How to Nail the Perfect First Impression

Posted by Sean Azari on

A first impression in any kind of setting is said to take about seven seconds. The first moments of meeting someone are critical to this first impression. What you say hardly even matters in these few seconds, it’s the nonverbal stuff that sticks out. Everything from your demeanor, clothing, appearance, and posture matters so much more than the first couple words out of your mouth.

 

 Your mouth, along with your eyes, catches the most attention. This is why having a nice, white smile is increasingly more important to make that great first impression everybody worries about. A professor of psychology at the University of California Medical School in San Francisco, Paul Ekman, said that “We (respond to) a smile from 30 meters away. A smile lets us know that we're likely to get a positive reception, and it's hard not to reciprocate."

 

A First Impression Happens in 1/10 of a Second:

 

If you thought seven seconds was a short window to make an impression, most psychology journals suggest that judgements made from the first 1/10 of a second carry on throughout the rest of the initial engagement. Our brain makes quick computations about everything it can in that fraction of a second.

 

A quick checklist that flies through one’s mind is: “Are they a threat? Are they smiling? Do I like them? Do I want to have a conversation with them?” In most business and personal introductions, a nice genuine smile is standard and catches the most attention. To most, in those critical first seconds, a good smile speaks louder than any words that would come out of your mouth.

 

Smile with Confidence: 

 

The confidence from having a great smile carries through your entire demeanor when meeting someone new. Even if one’s mind only has a tenth of a second to make an analysis of you, it can still pick up on subtle cues that correlate with confidence. A survey showed that 58% of men use a woman’s smile as a metric when judging their first impression. This means more than half of these impressions were dictated by a smile alone. A smile that is discolored or stained may actually have greater psychological effects on you than you might think, especially in your subconscious confidence.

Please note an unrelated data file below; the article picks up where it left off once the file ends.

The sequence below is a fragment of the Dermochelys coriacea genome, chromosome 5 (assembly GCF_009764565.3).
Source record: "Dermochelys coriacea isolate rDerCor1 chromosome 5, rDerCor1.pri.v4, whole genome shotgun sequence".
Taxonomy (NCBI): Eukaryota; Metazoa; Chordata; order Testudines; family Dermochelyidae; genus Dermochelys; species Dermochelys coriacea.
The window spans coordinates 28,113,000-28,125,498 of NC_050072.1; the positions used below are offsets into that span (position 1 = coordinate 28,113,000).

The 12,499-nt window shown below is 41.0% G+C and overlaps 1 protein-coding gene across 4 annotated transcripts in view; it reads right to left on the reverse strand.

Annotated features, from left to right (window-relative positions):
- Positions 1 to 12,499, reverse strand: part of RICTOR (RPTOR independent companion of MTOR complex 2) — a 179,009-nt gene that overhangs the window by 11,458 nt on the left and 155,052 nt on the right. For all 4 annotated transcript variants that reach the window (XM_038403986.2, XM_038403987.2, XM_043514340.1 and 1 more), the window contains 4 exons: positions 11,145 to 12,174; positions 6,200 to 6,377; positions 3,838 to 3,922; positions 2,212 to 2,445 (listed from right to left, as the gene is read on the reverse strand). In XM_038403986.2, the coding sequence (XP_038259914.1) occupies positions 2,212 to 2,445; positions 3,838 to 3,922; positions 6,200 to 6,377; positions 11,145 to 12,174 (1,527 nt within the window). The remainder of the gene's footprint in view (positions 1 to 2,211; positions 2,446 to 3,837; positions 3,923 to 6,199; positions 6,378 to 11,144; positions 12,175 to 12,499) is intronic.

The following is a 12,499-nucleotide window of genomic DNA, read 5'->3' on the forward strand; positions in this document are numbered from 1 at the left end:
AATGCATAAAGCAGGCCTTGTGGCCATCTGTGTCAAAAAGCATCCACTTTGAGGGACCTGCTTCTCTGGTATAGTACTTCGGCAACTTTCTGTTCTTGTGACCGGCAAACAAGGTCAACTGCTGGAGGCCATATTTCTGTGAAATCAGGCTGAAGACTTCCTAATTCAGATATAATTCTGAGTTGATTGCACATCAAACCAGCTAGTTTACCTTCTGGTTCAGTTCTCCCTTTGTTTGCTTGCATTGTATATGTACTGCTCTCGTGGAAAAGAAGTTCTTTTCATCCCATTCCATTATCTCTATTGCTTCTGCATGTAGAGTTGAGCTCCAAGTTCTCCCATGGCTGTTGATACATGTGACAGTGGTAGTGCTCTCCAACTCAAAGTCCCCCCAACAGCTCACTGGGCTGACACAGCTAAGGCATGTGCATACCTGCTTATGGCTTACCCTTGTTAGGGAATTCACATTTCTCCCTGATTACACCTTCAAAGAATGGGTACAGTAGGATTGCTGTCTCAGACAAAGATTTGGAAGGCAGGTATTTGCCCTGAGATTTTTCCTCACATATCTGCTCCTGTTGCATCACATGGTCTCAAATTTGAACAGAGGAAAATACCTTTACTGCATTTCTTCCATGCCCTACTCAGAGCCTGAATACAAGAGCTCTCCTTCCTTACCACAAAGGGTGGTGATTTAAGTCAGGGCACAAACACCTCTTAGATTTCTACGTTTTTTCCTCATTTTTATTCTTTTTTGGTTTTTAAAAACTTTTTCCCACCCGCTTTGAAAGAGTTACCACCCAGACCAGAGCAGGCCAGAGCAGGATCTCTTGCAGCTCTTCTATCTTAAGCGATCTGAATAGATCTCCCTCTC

If you are self-conscious about your smile, you might not put the same kind of confidence behind everything you say out of fear that you will bring attention to your teeth. You might give off the wrong message about the quality of things you have to say, even if the quality of your message isn’t much different. Confidence is a quality that essentially dictates whether someone has a positive or negative image of you in their memory.

 

Take Charge of Your Personal Appearance:

 

            Living in such a high information society, making a good first impression is a standard to just be memorable. It’s the great first impression carried with a white smile and the confidence to back it that can make that first interaction a job opening, friendship, or romantic encounter in the near future. Tooth whitening is something that can change the world’s perception of you in a very short period of time and pays for itself hundreds of times over in your future interactions.

 

 

 

 

 

http://www.psychologicalscience.org/index.php/publications/observer/2006/july-06/how-many-seconds-to-a-first-impression.html

 

 

http://www.forbes.com/sites/carolkinseygoman/2011/02/13/seven-seconds-to-make-a-first-impression/#7c83b02d645a